Note: This ARC was provided by TRSoR Promotions in exchange for an honest review.
I'm going to start off this review with an apology. When it comes to books that are from authors I've never read before, my expectations are more hopeful than anything else. I hope to read a story that I'll enjoy and maybe an added bonus will be finding an author I would want to read more from. We all like what we like for our own respective set of reasons and we all rate and review books based on our own set of standards. That being said, the synopsis of The Drifter caught my attention and the fact that it was written by a bestselling author sealed the deal for me. I went into this with an open mind and an open heart, but as much as I wanted to love this novel, I simply couldn't find enough reasons to come close to even liking it.
This is a standalone second chance romance about a down on his luck street musician named Kray Brooks and Rori McBride, the co-owner of a successful marketing firm. Kray and Rori were high school sweethearts whose relationship ended when Kray left after their high school graduation with nothing more than a backpack and his guitar, leaving a letter for Rori he hoped explained why he had to do what he did. Thirteen years later, they meet again in Las Vegas. Kray's dreams of becoming a famous songwriter and musician have fallen to the wayside, but seeing Rori against sparks something within him. He's spent thirteen years drifting. Can he find home with Rori and will she allow him back in her life and in her heart?
The story sounded so good but I had issues with it. There were run-on sentences, overly long paragraphs, and misused words. At times, it felt like a lot of things should have already happened when in actuality, nothing much really did. Rori and Kray were going around in circles. Then there's the story itself. Thirteen years have passed and yet I'm supposed to believe that Kray hasn't had sex with anyone else in all that time? I can accept someone being in love with another person for years, and maybe I'm being cynical, but to have not done anything physical with anyone else for that long seems too unrealistic. Maybe it was meant to seem romantic but it came off as being an unbelievable thing, especially for a man in his twenties.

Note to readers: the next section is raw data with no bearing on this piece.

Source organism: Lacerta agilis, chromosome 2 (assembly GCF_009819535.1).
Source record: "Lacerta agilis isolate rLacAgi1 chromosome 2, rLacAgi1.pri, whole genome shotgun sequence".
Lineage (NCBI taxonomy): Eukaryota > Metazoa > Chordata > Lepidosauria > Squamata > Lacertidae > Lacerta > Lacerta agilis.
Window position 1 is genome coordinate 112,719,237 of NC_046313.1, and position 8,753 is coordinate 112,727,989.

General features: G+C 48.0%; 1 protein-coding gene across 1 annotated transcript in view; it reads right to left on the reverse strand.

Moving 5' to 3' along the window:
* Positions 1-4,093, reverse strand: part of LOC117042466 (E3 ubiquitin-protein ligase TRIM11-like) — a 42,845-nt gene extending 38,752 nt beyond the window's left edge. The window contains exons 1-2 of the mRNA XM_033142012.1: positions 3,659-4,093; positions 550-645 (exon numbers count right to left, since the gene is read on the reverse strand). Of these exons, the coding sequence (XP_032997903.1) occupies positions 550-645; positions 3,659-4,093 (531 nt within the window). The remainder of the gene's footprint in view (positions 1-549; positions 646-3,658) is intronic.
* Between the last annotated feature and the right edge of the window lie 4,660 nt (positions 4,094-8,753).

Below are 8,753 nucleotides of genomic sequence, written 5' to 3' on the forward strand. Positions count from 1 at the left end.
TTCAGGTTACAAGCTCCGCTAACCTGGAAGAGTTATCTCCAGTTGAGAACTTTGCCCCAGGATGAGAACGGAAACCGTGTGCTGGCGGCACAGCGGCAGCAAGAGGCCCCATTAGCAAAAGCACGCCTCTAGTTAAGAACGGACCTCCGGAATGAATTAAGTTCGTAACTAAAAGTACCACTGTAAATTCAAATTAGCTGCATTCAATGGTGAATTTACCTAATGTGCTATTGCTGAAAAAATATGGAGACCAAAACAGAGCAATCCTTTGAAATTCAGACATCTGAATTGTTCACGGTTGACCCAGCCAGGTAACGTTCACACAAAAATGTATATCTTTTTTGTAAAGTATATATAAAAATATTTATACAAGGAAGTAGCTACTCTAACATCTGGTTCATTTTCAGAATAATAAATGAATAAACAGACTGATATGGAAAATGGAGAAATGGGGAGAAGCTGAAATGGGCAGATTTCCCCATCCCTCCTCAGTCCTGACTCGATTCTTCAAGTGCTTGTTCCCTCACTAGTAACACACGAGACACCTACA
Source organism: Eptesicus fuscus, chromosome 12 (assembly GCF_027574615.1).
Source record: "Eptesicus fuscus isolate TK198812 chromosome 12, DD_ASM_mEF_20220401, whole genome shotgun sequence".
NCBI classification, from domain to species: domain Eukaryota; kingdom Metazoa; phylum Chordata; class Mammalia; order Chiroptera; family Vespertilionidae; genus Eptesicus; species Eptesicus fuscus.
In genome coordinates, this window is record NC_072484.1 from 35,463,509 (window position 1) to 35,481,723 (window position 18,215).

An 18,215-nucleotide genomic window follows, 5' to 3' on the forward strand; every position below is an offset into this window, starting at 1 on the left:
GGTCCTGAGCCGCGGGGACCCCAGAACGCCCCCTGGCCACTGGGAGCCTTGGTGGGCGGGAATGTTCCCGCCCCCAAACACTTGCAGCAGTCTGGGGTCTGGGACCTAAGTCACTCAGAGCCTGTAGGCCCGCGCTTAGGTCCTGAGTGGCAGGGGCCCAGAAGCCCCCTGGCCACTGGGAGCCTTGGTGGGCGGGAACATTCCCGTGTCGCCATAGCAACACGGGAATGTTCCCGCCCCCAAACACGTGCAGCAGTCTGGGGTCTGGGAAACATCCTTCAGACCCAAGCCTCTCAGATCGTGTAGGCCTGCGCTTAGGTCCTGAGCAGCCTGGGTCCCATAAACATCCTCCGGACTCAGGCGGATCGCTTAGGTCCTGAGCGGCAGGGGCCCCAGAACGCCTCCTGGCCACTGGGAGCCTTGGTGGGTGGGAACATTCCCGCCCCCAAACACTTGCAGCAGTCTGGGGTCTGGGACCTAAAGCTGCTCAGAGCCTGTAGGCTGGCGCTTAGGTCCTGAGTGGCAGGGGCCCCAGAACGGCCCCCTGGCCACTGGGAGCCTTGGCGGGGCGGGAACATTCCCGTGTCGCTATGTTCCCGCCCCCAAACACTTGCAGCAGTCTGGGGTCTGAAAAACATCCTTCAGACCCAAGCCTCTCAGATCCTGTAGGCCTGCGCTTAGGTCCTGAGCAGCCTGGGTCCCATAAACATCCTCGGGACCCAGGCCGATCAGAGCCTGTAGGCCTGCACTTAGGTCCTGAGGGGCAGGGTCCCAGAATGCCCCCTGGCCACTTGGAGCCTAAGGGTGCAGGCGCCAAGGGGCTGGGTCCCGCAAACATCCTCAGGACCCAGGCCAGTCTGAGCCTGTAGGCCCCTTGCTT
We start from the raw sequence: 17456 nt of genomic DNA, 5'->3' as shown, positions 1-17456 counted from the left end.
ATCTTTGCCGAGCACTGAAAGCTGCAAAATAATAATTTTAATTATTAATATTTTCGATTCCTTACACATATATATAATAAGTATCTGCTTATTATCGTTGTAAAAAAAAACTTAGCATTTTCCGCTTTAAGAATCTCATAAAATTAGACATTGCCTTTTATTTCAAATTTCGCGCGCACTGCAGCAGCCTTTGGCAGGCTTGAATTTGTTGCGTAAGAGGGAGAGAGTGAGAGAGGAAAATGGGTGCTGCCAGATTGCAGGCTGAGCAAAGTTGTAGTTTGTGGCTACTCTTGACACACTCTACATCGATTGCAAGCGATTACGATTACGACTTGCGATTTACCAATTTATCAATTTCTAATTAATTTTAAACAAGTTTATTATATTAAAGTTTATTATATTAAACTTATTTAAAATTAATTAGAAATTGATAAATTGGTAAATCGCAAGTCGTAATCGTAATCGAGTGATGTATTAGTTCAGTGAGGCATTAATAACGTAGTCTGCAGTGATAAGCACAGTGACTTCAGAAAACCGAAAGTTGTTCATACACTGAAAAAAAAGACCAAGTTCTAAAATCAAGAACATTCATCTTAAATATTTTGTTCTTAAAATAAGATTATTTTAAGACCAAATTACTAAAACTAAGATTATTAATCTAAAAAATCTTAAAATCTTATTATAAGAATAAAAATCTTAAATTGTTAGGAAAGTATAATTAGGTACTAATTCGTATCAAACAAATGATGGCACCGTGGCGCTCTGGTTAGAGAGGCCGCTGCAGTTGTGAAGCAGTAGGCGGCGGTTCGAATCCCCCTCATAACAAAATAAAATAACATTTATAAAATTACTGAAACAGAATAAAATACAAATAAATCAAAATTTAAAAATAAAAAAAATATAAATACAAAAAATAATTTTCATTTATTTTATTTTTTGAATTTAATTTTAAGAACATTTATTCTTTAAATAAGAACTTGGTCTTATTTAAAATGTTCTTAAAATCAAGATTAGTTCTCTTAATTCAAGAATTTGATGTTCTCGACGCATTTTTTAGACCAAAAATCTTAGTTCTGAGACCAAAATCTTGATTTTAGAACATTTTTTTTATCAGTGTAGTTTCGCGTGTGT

Rori was confusing as well. Her anger and pain felt real but she seemed to get over thirteen years of long-held emotions and not only forgave Kray but decided she wanted to help him become successful as a musician and they re-started their relationship within a couple of days of seeing and talking to each other. Oh, and have I mentioned Rori's best friend? I got Josh Forester's protectiveness but when he informs Kray that Rori is "everything" to him, I had to raise an eyebrow. The guy's married and has kids and yet his best friend is "everything" to him? Seriously? If my boyfriend or husband or partner told me that their best friend was "everything" to them, I'd be understandably offended and suspicious about their feelings.
I appreciate the effort authors put into writing the books that they share with readers and I do appreciate what Kathy Coopmans did here. Unfortunately, this just didn't click with me. The writing, the editing, the story, and the characters simply didn't work for me and I honestly tried my best to, at the very least, find something I liked about the book. I can't, however, in good conscience, give this a one-star rating because I could see that the author had a good idea and that she wanted to give readers a story about true love and second chances but faltered in the execution. Don't let my review, however, discourage you from checking this particular book out. Each person's reading experience is different, after all. The Drifter gets two stars. ♥
Date Read: 13 July 2016
Learn more about Kathy Coopmans.